Helping you get through tough times

Domestic violence

Domestic violence can occur in many forms and affects people of any age. Any form of violence or excessive control that happens within a family or home setting is considered to be domestic violence.

The shadow of a personIt can happen between parents, children, extended family members or even close family friends.

If someone’s hurting you it can be very scary and may be difficult to know how to stop it.

Remember, no one has the right to be violent towards you, no matter who they are. There are people out there who can help.

Physical

Some forms of physical violence are pushing, shaking, slapping, forcing you to do sexual things against your will, throwing things at you, damaging your property, hurting or killing pets.

Emotional

This form of violence is often unrecognised and can be very hurtful.

Some forms of emotional violence are making threats, speaking in a way that’s frightening, putting you down and emotional blackmail.

Social

This form of violence may happen in conjunction with other things. If someone’s insulting you or teasing you in front of other people, keeping you isolated from family and friends or controlling what you do and where you go.

This can often happen without physical violence, but you still may need to take some action.

Spiritual or cultural

This violence is about not allowing you to have your own opinions about religion, cultural beliefs, and values.

This can be tough as these issues go right to the very core of who we are.

How can I keep myself safe?

Listen to your feelings and trust them. If something doesn’t feel right, it probably isn’t.

Being safe and secure is important and there are things you can do to ensure your safety.

Steps towards your safety

  • Is there immediate danger? How likely is it someone would hurt you? If necessary, you may have to move to somewhere safe.
  • Do you have support? Leaving a situation where you feel unsafe may be hard and scary, if possible, talk to someone you trust, like a friend, or a counsellor.
  • Talk to the Gardaí. If you feel unsafe the police are good people to talk to. If you, or someone you know has been hurt, the Gardaí will be able to help.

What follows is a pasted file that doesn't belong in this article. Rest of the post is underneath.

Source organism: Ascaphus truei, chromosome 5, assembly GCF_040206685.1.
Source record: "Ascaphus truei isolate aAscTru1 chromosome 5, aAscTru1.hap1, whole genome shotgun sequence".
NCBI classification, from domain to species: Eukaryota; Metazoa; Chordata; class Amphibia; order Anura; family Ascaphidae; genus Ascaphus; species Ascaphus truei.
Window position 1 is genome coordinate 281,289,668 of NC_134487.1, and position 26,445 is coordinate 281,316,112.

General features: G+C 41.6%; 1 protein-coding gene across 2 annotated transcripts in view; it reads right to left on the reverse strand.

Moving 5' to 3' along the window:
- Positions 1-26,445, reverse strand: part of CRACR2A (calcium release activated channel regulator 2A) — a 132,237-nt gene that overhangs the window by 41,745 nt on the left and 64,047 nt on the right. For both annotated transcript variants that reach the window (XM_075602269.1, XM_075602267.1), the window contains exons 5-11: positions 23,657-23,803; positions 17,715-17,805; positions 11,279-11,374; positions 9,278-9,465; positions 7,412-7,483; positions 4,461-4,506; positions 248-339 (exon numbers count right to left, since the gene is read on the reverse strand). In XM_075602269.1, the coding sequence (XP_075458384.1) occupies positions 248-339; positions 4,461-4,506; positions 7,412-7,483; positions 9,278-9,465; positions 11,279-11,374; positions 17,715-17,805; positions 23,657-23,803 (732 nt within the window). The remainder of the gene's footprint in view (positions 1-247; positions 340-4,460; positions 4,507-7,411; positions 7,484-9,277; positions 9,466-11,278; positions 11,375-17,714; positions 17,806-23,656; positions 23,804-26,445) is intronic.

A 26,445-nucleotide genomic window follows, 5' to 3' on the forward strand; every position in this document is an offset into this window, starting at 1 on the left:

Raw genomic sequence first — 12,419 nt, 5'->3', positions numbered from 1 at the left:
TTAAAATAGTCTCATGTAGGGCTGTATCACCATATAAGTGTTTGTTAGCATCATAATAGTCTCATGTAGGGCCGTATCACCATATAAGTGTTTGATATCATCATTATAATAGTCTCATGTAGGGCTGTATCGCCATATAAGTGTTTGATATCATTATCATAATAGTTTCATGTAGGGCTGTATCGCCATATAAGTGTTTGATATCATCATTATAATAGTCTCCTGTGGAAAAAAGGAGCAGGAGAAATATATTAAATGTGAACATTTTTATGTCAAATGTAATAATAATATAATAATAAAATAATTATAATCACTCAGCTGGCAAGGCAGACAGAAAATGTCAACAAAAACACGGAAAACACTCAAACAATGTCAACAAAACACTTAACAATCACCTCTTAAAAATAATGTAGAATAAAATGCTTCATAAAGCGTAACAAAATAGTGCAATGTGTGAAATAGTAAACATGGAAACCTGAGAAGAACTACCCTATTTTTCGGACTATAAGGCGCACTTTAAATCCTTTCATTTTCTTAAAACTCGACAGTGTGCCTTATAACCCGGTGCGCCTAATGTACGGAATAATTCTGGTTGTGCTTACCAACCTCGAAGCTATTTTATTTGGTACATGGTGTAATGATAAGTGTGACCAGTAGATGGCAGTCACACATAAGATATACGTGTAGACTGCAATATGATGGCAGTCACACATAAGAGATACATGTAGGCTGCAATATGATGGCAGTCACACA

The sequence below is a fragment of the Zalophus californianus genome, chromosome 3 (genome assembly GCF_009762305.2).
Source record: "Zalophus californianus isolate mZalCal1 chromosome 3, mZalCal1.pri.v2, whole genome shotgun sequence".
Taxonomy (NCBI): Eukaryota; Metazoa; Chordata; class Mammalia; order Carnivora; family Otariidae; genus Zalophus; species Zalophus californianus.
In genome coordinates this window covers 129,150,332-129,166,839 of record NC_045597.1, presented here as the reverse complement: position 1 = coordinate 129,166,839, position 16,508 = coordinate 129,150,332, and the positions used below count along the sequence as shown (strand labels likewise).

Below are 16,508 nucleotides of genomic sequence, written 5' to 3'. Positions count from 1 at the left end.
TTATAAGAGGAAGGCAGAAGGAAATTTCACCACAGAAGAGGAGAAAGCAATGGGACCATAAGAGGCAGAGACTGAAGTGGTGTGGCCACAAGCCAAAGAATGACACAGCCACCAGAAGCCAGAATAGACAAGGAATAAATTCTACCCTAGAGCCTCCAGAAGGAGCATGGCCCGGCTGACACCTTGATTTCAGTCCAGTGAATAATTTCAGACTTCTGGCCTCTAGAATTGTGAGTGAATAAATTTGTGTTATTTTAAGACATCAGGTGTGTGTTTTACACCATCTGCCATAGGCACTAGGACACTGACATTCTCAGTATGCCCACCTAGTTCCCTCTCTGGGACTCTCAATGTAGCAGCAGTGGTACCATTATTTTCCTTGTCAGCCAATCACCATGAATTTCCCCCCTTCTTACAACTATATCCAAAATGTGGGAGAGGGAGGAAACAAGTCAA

• Believe in yourself. If someone is hurting you or threatening to, it can be hard to maintain self-confidence. Remember it’s NEVER OK for someone to hurt or threaten to hurt you.
  • It may be a good idea to check out your legal rights. Have a look at citizensinformation.ie.

Get help

The Gardaí are there to help if you or someone you know is in danger. They have special training to help in situations where there may be domestic violence. You can call 999 if you’re in Ireland or 112 from anywhere in Europe.

Women’s aid provides support to women and their children who are being physically, emotionally, financially and sexually abused in their homes. Call their National Freephone Helpline on 1800341900.

Aoibhneas is a women and children’s refuge. Call their 24-hour helpline on 01 8670701 for advice and information,or email helpline@aoibhneas.ie.

Rape Crisis Help provides nationwide support for the victims of sexual abuse. Their free helpline is 1800 778 888.

Immigrant Council of Ireland has information on migrant women’s rights and domestic violence.

AkiDwA is a national network of African and migrant women living in Ireland, that aims to promote equality and justice. Call on 01 8148582 or email info@akidwa.ie.

The National Office for Victims of Abuse provides assistance, support and advice for people in abusive relationships. Freephone 1800 252 524.

Childline is a free phone service, available 24 hours a day for people up to the age of 18 years-old. It’s there to help young people going through a tough time or if they need to talk to someone. Call 1800 66 66 66.

Follow us on Twitter

Follow us on Facebook


This article was last reviewed on 29 April 2017

What can I do now?

  • Call Women’s aid on freephone 1800341900
  • Try the National Office for Victims of Abuse on freephone 1800 252 524 which provides assistance, support and advice for people in abusive relationships